I remember one afternoon as our section (the late Gaylord Hlatshwayo
was the commander and Mugabe was an ordinary member of the section) bathed
down a small stream outside the base. He told us about the possibility of
nationalising land to make it more readily available to the people. Even
amidst all the confusion today, I do not believe by people he meant his
relatives, friends and cronies.

      Perhaps it is pointless to mention such distant and almost obscure
recollections, but for me, this is the man behind the monster the world is
made to see.

      Because Frelimo was still a transitional government and the Portuguese
still in control, very little supplies trickled to the remote base and there
was hunger. We got virtually all the food from the villages in exchange of
our personal items. First, it was the wristwatches, then the jerseys and the
jackets and then the shoes, but soon there was nothing left to give away.

      Gilbert, I don't know whether he eventually survived the war because I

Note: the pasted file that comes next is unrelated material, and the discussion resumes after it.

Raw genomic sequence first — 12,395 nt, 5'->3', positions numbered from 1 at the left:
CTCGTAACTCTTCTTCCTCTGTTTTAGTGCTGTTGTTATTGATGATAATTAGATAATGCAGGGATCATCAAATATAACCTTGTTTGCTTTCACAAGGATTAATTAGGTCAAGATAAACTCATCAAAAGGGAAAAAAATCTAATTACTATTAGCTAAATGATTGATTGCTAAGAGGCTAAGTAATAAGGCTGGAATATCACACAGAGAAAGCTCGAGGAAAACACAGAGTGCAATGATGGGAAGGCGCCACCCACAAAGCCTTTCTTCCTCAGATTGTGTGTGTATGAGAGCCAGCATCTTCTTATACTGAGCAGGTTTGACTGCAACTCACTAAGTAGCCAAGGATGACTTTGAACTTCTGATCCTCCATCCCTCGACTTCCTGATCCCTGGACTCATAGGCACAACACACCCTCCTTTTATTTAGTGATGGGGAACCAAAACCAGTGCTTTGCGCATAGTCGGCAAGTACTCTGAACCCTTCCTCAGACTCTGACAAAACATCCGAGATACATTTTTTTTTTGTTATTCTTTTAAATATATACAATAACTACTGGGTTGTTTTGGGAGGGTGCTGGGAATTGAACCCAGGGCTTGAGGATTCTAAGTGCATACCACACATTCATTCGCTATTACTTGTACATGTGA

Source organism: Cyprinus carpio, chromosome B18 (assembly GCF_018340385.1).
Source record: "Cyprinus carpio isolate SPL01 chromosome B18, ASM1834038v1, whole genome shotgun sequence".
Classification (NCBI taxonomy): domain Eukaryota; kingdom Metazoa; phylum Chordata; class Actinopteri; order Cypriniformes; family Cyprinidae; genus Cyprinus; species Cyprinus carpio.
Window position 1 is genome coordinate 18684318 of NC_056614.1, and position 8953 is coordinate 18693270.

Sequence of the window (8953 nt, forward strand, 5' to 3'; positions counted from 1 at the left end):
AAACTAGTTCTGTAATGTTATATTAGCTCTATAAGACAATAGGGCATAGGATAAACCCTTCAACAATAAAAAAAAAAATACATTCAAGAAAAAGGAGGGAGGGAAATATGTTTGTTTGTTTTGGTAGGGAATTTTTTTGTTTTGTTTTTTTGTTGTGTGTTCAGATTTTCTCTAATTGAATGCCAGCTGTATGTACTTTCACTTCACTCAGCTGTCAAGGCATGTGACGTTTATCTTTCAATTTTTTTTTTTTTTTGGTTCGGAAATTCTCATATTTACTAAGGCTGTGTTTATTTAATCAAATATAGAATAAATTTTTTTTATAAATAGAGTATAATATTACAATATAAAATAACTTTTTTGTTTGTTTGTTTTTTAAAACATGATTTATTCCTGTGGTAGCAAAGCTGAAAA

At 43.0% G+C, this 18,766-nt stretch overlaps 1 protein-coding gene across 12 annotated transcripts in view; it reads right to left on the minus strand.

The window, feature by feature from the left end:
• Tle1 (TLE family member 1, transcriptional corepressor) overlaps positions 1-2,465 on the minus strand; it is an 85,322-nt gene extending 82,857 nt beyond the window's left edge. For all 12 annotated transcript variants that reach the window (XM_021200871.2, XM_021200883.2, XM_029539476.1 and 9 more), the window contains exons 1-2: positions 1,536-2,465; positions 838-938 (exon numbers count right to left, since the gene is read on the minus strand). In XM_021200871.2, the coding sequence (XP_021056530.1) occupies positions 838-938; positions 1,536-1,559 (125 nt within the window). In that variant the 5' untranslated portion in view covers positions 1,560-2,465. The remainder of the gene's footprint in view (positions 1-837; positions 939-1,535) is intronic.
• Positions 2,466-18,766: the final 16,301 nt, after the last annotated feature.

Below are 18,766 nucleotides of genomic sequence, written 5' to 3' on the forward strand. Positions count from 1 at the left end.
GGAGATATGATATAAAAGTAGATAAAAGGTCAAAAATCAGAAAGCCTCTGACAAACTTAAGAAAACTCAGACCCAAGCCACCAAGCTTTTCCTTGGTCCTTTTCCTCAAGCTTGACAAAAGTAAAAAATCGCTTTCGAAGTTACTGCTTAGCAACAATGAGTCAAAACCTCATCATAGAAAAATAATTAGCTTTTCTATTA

have not seen him since, exchanged his shirt and for two days he walked with
his tummy exposed until someone gave him his vest.

      The teacher, for that was how we affectionately called Mugabe, had a
beautiful pair of maroon corduroy trousers and jacket and one day, the
jacket disappeared. Rumour had it that Gilbert and the late Kirkstone
Mavhera had something to do with the disappearance.

      And strangely, the name of Edgar Tekere also became linked with the
disappearance because it was argued such kind of an act could not have
succeeded without "inside" assistance.

      And throughout the bizarre incident, Mugabe maintained his trademark
detachment, as if it was not his jacket that had been stolen. And that
evening, Gilbert and Kirkstone brought a few measly mealie-cobs from the
village, hardly able to stand, plastered blind with mudzepete, a potent
concoction even the villagers were reluctant to drink, fermented from the